Everybody’s experienced it: that moment when you walk into the bar of your dreams. The kind of bar whose napkins hosted the first notes for The Great Gatsby or A Farewell to Arms; the kind of bar where As Time Goes By was first heard or where Tom Waits fell asleep on the piano while writing Tom Traubert’s Blues; the kind of bar where you met the love of your life in a city you didn’t really understand.
Right? Well, I certainly have. And this month in Basel’s Grand Hotel Les Trois Rois, that kind of bar is landing fully-formed, asking drinkers to think about art and thinkers to consider the importance of drinks.
Called Roth Bar, it’s the conception of Björn, Oddur and Einar Roth, son and grandsons of German-born Swiss artist Dieter Roth. For anyone familiar with Roth-the-elder’s work, the Roth Bar will have a reassuring, welcome sense of familiarity. Roth was always pushing boundaries and testing limits in terms of what could be called ‘art’ (see: his ‘biodegradable’ pieces that sometimes involved cheese), and this piece, which debuted earlier this year in Zürich and is now part of Art Basel 2015 and hosted by Hauser & Wirth (whose Somerset arts centre hosts the intrinsically linked Roth Bar & Grill), is playfully interested in asking exactly those kinds of questions.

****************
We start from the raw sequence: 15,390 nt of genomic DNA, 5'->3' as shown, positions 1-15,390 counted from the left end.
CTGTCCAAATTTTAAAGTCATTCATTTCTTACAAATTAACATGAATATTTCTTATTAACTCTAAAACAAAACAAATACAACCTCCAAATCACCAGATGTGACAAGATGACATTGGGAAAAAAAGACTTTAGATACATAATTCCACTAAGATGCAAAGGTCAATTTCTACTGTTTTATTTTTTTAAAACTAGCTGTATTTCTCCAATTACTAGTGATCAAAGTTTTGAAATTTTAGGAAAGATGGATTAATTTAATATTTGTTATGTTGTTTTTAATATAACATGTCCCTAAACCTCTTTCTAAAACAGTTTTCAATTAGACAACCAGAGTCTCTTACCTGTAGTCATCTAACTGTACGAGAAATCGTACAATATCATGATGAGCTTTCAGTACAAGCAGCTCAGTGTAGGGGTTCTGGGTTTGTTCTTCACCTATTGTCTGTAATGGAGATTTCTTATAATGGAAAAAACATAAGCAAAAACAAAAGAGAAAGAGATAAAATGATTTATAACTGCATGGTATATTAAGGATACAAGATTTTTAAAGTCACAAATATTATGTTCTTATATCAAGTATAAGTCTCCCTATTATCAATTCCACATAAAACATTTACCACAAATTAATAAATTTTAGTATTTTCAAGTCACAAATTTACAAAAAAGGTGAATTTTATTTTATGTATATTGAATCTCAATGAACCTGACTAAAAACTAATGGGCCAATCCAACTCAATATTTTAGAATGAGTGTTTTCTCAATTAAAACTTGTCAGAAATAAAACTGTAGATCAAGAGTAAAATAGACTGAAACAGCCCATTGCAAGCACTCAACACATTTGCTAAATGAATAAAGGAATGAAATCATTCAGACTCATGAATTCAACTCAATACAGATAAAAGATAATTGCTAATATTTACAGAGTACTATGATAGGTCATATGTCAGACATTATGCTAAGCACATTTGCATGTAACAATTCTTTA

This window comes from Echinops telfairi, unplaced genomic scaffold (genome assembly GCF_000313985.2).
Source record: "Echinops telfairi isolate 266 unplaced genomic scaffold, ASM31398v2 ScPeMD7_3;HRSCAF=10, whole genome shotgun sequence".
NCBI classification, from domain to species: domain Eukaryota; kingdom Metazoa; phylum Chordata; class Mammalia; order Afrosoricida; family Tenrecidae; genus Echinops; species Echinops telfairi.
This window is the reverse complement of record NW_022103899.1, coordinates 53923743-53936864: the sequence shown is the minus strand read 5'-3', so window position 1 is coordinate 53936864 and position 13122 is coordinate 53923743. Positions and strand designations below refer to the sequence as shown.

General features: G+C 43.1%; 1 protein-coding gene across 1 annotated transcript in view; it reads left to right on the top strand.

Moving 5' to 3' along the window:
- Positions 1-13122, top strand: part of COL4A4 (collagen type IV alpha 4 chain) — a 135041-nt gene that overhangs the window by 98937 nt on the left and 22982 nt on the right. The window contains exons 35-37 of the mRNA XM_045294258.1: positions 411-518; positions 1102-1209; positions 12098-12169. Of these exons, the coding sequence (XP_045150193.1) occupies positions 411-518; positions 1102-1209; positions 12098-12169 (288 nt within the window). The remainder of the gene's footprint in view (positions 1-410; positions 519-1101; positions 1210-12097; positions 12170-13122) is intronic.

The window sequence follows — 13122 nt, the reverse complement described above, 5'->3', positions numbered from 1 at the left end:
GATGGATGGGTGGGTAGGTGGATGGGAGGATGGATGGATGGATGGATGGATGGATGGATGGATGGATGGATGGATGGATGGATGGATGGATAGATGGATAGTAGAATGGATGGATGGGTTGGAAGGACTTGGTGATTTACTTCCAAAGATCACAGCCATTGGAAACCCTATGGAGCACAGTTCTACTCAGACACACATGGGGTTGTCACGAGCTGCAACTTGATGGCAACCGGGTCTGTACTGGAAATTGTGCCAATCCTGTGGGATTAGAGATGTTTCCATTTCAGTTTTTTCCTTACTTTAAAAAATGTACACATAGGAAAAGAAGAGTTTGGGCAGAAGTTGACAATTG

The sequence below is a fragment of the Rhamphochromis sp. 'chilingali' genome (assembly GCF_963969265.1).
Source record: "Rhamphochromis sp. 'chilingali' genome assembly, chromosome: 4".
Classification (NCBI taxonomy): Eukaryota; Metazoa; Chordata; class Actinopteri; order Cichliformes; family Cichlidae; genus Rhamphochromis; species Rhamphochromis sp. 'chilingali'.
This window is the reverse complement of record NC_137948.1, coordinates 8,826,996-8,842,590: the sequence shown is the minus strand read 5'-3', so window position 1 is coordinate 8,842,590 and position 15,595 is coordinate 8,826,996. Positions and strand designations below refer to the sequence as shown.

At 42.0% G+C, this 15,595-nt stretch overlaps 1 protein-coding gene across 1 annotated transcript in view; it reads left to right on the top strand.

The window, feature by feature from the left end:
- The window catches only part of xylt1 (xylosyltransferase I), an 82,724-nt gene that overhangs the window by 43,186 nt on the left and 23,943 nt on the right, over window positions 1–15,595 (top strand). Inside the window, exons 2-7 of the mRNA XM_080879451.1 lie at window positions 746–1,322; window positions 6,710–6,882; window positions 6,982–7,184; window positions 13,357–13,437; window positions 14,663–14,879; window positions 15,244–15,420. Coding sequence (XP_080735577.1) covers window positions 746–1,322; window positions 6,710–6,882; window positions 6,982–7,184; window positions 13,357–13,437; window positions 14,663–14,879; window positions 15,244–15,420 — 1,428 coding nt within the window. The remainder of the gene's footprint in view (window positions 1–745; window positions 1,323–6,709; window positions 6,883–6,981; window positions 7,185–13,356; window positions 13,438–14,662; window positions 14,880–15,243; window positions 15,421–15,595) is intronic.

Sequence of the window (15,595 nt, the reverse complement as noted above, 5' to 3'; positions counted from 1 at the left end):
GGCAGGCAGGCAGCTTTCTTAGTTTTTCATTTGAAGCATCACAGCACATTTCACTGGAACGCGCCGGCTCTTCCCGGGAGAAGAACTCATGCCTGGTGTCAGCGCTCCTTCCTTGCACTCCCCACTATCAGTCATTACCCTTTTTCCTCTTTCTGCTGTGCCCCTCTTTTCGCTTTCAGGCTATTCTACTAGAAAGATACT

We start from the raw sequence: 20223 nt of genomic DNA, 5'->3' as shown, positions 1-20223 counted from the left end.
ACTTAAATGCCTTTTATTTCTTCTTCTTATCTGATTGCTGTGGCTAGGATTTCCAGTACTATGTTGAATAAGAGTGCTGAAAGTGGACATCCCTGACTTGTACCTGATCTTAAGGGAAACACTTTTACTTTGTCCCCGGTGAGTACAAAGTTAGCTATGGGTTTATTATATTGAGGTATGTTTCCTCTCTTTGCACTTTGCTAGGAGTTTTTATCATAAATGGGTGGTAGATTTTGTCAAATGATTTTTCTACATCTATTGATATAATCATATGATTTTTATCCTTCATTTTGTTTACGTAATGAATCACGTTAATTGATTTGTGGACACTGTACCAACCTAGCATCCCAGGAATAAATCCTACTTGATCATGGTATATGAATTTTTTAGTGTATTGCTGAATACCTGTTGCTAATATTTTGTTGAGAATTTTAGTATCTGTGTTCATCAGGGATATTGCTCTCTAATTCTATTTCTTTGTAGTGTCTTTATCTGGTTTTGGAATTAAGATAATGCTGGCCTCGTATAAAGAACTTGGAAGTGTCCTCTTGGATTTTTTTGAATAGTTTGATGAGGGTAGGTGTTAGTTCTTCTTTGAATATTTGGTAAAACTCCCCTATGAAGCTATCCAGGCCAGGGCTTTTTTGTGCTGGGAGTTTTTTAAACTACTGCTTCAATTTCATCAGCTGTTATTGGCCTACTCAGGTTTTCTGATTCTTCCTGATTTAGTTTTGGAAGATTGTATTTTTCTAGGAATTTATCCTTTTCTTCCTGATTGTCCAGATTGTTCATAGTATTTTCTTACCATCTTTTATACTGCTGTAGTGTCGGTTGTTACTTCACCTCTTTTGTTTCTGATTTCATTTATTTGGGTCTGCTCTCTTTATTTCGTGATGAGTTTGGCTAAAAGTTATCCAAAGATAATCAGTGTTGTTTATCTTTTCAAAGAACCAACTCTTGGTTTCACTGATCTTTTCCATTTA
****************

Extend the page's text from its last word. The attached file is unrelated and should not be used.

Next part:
It’s a cross-generational project, which started with Dieter back in 1983 and Zurich’s Bar 2. That, like this new iteration which continues the tradition, was a fully-functioning bar but also an installation and an archive, where every bottle served became part of the backdrop and the conversations were recorded. Like this one, it was a place that recognised that the passing moments people spend at in-between places, possibly a little hazy yet no less important for that, are essential and deserve recognition. It’s a poignant glimpse of something that’s both transitory and full of heritage and tradition: a recognition that we can’t hold on to every moment, yet that it’s worth trying to.
And where better for this new iteration than Les Trois Rois? One of Europe’s oldest luxury city hotels, it offers precisely the kind of ambience that a project like Roth Bar requires, an ever-evolving place that lives in the present while never forgetting that its august past is the source of its magic. The hotel’s award-winning Chef de Bar (that’s head-bartender to the rest of us) has even created a special commemorative vodka, Lillet and Cointreau-based cocktail in honour of the Roths.
This is one of those rare pieces of installation art that is a total pleasure. Go — order a drink, remember bars of the past (yours and others’), and don’t forget that time spent propping up Roth Bar isn’t time wasted. Last orders, 21 June.